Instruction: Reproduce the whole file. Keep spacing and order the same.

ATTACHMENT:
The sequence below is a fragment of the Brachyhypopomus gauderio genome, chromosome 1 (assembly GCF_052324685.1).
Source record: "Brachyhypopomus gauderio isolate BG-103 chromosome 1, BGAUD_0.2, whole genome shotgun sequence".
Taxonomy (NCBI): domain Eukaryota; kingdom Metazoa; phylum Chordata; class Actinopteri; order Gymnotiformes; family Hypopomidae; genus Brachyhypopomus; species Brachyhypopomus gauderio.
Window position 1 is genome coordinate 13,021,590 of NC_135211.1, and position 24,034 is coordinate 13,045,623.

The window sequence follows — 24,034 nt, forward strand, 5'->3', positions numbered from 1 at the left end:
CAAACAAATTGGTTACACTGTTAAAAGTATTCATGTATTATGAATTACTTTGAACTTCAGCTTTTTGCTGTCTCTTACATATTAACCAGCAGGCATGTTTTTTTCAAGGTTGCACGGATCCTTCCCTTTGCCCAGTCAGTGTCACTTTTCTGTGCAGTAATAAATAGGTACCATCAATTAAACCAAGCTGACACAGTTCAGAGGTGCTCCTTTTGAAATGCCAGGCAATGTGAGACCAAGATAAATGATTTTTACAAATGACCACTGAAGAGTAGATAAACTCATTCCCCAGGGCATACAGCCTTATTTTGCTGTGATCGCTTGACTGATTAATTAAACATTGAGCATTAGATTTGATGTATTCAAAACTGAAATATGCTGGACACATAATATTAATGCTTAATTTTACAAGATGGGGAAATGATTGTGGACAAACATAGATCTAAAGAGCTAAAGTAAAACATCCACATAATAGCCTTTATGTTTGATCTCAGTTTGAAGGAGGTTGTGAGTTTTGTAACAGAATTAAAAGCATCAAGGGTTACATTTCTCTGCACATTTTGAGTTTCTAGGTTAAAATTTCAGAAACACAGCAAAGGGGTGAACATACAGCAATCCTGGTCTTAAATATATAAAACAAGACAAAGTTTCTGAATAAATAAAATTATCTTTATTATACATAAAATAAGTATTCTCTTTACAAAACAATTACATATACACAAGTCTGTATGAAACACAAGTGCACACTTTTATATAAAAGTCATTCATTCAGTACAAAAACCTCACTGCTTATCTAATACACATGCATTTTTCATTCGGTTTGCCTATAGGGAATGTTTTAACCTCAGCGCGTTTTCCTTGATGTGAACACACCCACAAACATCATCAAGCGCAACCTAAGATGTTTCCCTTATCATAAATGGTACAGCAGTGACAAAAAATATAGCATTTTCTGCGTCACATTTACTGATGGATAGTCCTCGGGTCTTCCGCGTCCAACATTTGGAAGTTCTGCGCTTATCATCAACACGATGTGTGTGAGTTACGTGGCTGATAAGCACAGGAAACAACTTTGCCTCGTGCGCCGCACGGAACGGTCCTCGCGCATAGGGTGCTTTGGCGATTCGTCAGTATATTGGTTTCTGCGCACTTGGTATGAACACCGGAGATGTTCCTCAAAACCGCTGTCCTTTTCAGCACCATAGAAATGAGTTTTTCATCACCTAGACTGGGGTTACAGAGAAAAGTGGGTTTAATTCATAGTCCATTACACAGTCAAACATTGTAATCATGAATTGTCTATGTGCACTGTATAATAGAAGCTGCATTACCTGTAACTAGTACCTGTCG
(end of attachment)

The sequence below is a fragment of the Brachyhypopomus gauderio genome, chromosome 1 (assembly GCF_052324685.1).
Source record: "Brachyhypopomus gauderio isolate BG-103 chromosome 1, BGAUD_0.2, whole genome shotgun sequence".
Taxonomy (NCBI): domain Eukaryota; kingdom Metazoa; phylum Chordata; class Actinopteri; order Gymnotiformes; family Hypopomidae; genus Brachyhypopomus; species Brachyhypopomus gauderio.
Window position 1 is genome coordinate 13,021,590 of NC_135211.1, and position 24,034 is coordinate 13,045,623.

The window sequence follows — 24,034 nt, forward strand, 5'->3', positions numbered from 1 at the left end:
CAAACAAATTGGTTACACTGTTAAAAGTATTCATGTATTATGAATTACTTTGAACTTCAGCTTTTTGCTGTCTCTTACATATTAACCAGCAGGCATGTTTTTTTCAAGGTTGCACGGATCCTTCCCTTTGCCCAGTCAGTGTCACTTTTCTGTGCAGTAATAAATAGGTACCATCAATTAAACCAAGCTGACACAGTTCAGAGGTGCTCCTTTTGAAATGCCAGGCAATGTGAGACCAAGATAAATGATTTTTACAAATGACCACTGAAGAGTAGATAAACTCATTCCCCAGGGCATACAGCCTTATTTTGCTGTGATCGCTTGACTGATTAATTAAACATTGAGCATTAGATTTGATGTATTCAAAACTGAAATATGCTGGACACATAATATTAATGCTTAATTTTACAAGATGGGGAAATGATTGTGGACAAACATAGATCTAAAGAGCTAAAGTAAAACATCCACATAATAGCCTTTATGTTTGATCTCAGTTTGAAGGAGGTTGTGAGTTTTGTAACAGAATTAAAAGCATCAAGGGTTACATTTCTCTGCACATTTTGAGTTTCTAGGTTAAAATTTCAGAAACACAGCAAAGGGGTGAACATACAGCAATCCTGGTCTTAAATATATAAAACAAGACAAAGTTTCTGAATAAATAAAATTATCTTTATTATACATAAAATAAGTATTCTCTTTACAAAACAATTACATATACACAAGTCTGTATGAAACACAAGTGCACACTTTTATATAAAAGTCATTCATTCAGTACAAAAACCTCACTGCTTATCTAATACACATGCATTTTTCATTCGGTTTGCCTATAGGGAATGTTTTAACCTCAGCGCGTTTTCCTTGATGTGAACACACCCACAAACATCATCAAGCGCAACCTAAGATGTTTCCCTTATCATAAATGGTACAGCAGTGACAAAAAATATAGCATTTTCTGCGTCACATTTACTGATGGATAGTCCTCGGGTCTTCCGCGTCCAACATTTGGAAGTTCTGCGCTTATCATCAACACGATGTGTGTGAGTTACGTGGCTGATAAGCACAGGAAACAACTTTGCCTCGTGCGCCGCACGGAACGGTCCTCGCGCATAGGGTGCTTTGGCGATTCGTCAGTATATTGGTTTCTGCGCACTTGGTATGAACACCGGAGATGTTCCTCAAAACCGCTGTCCTTTTCAGCACCATAGAAATGAGTTTTTCATCACCTAGACTGGGGTTACAGAGAAAAGTGGGTTTAATTCATAGTCCATTACACAGTCAAACATTGTAATCATGAATTGTCTATGTGCACTGTATAATAGAAGCTGCATTACCTGTAACTAGTACCTGTCG